Sunday, November 14, 2010
As stunning as the Carolina parakeets are, Audubon’s wood duck watercolor is a serious contender for favorite. I remember getting a phone call when I lived in Hadlyme, Connecticut. Someone had a big bird in his chimney. I hurried to the place to find a thoroughly blackened wood duck flopping around the living room of an elegant old Colonial home. If this seems odd, remember that wood ducks nest in hollow trees. It was spring, and she was prospecting any remotely tree-like cavity. Wood ducks wind up in chimneys quite often. Good thing the blackening was just greasy soot; the fireplace was out of service.
I wrapped her in a towel, put her in a box and took her home, where I gently washed and blow-dried her, rinsing her irritated eyes with saline. What really struck me was first her diminutive size. Next were her huge, luminous eyes, almost starting out of her head, the way a white-footed mouse’s eyes do. And then there were her feet—small and impossibly velvety-soft, not at all as you would imagine a duck’s feet might be.
All those memories flooded back as I gazed at this incomparable work of art. It was as if the living birds were right before me. Here are the feet of Audubon’s hen wood duck. He’s draped the folds of the webbing, shown the pliability of her toes. I can see that he marveled at them, too.
The male wood duck, in a slightly stiff upright pose, is oddly the most lifelike of them all, at least to me. It’s all in his eyes. I had to think that Audubon had a live specimen before him when he painted this. He was an artist; perhaps he winged it with a shot, and certainly he knew that drawing from a living bird, no matter how frightened, beats a dead specimen in every way. Oh, what a joy to see the hand of the master in this painting. I was dying to see how he’d handled the white chevrons on the bird’s mahogany breast. And gave a little crow of delight when I discovered that Audubon had scratched the maroon paint away with a blade or stylus, exposing white watercolor paper in chevrons of increasing size. No opaque white tints for him!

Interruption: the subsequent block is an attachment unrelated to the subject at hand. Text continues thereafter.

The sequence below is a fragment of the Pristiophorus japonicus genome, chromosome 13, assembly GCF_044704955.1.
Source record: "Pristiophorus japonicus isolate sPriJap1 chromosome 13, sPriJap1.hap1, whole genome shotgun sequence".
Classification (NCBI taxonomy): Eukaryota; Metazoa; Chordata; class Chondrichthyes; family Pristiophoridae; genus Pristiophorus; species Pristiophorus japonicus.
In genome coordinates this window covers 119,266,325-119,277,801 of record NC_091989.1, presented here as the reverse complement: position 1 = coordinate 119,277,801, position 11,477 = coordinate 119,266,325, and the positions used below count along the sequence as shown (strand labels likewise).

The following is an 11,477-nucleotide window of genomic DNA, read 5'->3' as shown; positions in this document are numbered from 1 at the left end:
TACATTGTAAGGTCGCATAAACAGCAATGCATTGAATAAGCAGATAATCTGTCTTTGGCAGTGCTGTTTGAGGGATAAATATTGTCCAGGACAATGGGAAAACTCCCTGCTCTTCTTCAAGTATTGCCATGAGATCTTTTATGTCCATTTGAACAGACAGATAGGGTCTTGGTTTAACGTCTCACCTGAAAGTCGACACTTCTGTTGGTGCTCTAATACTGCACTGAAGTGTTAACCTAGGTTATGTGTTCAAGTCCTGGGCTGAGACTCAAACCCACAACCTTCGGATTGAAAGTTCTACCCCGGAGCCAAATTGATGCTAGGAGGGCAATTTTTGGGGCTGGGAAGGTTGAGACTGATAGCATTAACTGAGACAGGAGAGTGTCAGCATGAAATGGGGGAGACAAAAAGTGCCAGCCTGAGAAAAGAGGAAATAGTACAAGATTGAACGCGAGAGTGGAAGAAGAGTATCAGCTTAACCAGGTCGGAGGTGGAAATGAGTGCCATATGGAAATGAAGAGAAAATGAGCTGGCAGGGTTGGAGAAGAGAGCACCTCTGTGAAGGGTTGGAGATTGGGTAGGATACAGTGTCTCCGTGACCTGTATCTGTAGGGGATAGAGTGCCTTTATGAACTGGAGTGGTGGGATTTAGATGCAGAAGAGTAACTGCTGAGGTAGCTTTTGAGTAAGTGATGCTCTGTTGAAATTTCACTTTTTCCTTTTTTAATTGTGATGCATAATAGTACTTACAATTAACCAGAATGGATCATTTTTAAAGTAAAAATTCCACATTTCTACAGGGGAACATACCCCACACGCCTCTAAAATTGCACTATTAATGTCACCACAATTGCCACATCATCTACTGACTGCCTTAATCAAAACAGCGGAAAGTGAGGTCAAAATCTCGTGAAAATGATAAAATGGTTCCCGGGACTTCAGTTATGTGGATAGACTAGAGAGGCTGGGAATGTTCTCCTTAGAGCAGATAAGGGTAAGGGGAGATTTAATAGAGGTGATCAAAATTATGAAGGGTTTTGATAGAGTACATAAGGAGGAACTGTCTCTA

Discovering this, it hit me that everything Audubon was doing with watercolor was experimental. There was probably no one showing him how to do it. The opaque whites he worked with contained lead, and over time that would oxidize to a strange blue color. Whether he knew that or not, he refrained from using white paint in a situation like this, preferring to let the paper white shine through. Oh, how I wished I could fly back in time with a bottle of Incredible White Masking Fluid. We could have such a good time. I’d turn him on to plastic spray bottles and masking tape and mechanical pencils you never have to sharpen. I’d give him a big John Pike palette, some nontoxic, non-oxidizing Permanent White Winsor-Newton gouache, and some terrific Daniel Smith synthetic blend brushes that never wear out. And then we’d go find some Carolina parakeets and maybe some Van Dykes (his name for ivory-billed woodpeckers), and make a date to visit a passenger pigeon colony in the spring.
Audubon added the hen in the rotted limb several years after painting the courting trio, making a nice focal point for the painting, and giving a satisfying end to the tale of courtship he weaves in the upper two-thirds of the work. Thanks to Curator of Drawings Roberta Olson for that insight.
Posted by Julie Zickefoose at 10:03 AM